inhibitors, ligands or antibodies are covalently bonded to a
gel matrix. Under optimal conditions only the desired protein then bonds to the column, with the result that a very
high degree of enrichment can be obtained in a single stage
of purification. Affinity chromatography has become an
indispensable tool for isolating proteins which occur in
very low concentrations and those that are attached to
membranes. It is also of great interest as a means of isolating proteins made by genetic engineering methods, since
here the separation of the desired protein from a mixture
of intermediate products, which have the same amino-acid
sequence but different chain folding, can be achieved very
neatly, and often in a single step, by using a suitable ligand
or antibody which is bonded to the gel matrix.
Against this background the book under review is
greatly to be welcomed. It is a strongly application-orientated handbook which includes a reasonable amount of directly applicable instructional content, while not neglecting the theoretical aspects, and it forms a good contribution to making affinity chromatography more widely
known. The book is divided into eight main chapters, and
consists of contributions from 25 authors. It is to the credit
of the three editors that the book nevertheless reads well,
and there are only a few instances of repetition.
The first chapter is a useful survey of the more important gel matrices now in common use, with their properties
and methods of preparation. In most cases, though, it is
more sensible and economical to buy ready prepared gel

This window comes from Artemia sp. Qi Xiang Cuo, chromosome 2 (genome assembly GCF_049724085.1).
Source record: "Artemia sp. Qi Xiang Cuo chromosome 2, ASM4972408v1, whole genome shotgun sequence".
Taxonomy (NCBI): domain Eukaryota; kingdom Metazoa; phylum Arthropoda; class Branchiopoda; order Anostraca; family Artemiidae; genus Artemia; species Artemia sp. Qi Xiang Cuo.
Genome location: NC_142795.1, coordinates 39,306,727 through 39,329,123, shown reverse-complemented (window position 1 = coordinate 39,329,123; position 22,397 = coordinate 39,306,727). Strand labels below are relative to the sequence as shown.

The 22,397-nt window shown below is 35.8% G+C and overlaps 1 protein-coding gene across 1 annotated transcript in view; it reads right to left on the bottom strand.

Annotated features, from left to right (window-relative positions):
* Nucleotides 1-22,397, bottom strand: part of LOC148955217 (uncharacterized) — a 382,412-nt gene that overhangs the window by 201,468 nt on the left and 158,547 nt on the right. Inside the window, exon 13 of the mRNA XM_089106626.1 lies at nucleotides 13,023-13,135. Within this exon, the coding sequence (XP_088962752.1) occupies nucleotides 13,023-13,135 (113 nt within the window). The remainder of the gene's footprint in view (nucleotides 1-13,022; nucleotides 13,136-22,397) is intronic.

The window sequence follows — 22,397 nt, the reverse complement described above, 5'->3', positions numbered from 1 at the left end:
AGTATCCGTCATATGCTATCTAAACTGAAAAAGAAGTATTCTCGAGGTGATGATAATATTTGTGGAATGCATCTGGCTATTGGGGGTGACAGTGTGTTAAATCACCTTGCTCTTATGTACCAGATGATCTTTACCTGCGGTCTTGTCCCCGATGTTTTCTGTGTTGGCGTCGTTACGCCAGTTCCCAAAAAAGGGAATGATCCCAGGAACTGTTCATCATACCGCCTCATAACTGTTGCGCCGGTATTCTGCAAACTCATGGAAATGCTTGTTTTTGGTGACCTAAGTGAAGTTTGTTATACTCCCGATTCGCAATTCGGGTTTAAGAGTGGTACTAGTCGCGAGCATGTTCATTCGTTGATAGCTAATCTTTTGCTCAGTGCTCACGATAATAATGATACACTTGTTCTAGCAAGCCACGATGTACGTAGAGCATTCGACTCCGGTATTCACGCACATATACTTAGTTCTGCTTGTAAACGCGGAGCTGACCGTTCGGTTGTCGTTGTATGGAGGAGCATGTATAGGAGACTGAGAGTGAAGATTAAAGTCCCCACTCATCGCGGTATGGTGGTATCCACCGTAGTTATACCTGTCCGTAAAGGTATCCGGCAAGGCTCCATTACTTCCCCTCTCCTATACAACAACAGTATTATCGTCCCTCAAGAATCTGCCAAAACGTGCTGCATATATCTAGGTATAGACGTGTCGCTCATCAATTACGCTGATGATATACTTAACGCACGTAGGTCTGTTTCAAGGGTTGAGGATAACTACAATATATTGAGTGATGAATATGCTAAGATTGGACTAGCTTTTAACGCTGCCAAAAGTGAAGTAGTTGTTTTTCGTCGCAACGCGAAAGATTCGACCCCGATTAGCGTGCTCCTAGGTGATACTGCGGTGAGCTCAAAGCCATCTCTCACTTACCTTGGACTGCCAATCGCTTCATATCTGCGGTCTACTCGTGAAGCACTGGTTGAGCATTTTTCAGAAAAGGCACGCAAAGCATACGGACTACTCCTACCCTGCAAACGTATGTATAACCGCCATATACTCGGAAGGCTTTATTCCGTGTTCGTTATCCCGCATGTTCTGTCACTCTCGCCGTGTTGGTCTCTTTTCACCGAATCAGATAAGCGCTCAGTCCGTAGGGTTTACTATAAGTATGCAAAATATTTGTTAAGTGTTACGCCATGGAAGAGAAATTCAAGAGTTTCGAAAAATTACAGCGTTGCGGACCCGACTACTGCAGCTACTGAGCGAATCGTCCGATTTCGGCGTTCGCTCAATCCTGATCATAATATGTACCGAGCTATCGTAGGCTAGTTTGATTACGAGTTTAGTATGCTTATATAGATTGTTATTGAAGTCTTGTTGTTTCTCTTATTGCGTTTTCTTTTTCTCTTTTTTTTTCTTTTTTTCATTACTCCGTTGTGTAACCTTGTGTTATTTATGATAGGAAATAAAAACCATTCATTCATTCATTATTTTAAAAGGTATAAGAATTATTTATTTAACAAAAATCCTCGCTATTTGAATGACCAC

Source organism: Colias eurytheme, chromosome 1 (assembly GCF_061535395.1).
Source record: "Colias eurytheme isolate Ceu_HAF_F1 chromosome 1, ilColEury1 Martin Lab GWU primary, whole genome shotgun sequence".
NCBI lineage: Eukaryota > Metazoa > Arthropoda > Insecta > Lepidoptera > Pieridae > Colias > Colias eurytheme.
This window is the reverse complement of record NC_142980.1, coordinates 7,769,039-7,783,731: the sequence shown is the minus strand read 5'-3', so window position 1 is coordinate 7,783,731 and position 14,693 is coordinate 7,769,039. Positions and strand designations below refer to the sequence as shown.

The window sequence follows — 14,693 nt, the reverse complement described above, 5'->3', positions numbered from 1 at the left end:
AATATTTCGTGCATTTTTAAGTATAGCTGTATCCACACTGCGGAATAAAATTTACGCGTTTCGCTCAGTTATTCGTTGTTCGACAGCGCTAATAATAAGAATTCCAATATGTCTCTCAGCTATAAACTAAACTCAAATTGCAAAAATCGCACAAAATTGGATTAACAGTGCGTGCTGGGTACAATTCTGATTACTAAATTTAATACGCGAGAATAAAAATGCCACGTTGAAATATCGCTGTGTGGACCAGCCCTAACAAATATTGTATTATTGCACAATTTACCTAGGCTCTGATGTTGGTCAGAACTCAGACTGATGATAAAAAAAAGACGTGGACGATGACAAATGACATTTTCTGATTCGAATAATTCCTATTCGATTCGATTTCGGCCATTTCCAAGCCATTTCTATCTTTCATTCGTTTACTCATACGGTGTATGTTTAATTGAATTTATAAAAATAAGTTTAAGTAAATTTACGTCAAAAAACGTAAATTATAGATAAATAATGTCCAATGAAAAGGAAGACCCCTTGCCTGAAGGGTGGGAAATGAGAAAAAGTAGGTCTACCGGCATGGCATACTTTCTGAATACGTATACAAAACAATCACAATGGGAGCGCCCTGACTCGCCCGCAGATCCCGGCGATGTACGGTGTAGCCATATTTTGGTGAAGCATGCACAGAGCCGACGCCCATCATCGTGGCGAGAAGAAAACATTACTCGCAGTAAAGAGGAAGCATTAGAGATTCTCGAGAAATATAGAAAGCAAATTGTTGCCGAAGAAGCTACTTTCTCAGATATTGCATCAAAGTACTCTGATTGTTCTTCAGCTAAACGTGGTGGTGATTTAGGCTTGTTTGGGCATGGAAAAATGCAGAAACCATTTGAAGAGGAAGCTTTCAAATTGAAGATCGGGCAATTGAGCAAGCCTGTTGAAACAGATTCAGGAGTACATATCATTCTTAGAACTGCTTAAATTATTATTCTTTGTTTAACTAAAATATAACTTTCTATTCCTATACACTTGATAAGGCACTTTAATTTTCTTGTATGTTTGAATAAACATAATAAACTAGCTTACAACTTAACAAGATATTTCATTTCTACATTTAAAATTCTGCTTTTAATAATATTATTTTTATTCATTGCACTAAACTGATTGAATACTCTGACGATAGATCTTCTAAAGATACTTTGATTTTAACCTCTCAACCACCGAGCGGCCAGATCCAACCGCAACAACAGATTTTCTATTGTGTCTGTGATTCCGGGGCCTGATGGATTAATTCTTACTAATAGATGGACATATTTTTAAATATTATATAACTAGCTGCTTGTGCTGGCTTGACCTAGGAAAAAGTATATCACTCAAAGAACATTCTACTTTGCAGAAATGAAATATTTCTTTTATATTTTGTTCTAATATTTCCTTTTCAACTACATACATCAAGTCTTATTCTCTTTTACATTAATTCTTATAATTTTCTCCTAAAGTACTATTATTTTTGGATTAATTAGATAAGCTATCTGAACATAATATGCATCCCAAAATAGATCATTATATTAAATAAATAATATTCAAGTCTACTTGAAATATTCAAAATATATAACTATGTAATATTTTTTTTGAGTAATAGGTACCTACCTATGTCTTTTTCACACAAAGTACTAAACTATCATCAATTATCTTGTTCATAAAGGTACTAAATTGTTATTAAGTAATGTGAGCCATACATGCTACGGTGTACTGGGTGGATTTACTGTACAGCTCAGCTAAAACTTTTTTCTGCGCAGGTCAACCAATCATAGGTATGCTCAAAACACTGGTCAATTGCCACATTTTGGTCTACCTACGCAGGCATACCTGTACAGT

Angew Chem. Ini Ed. Engl. 26 (1987) No. 10
materials; newcomers to the field are particularly advised
against preparing their own.
The strongest features of the book are in Chapters 2, 3,
and 5 , which deal in detail with techniques of activation
and bonding. The methods given are mostly within the capabilities of any biochemical laboratory with the usual facilities. It has, of course, not been possible to describe every special case, but the methods given here can be adapted by analogy to cover many of them. Chapter 4 describes
particular chromatographic procedures, and the associated
methods for determining the degree of substitution of the
stationary phase material. Chapters 6 and 7, which are
concerned with affinity chromatography as a method of
quantitative analysis, seem rather too long. The use of affinity chromatography for separating cell populations is an
economical alternative to installing cell sorting equipment.
This application, discussed in the final chapter, is, however, limited to only a few cell types.
Altogether this is a very interesting book, which gives
valuable guidance o n planning and setting u p affinity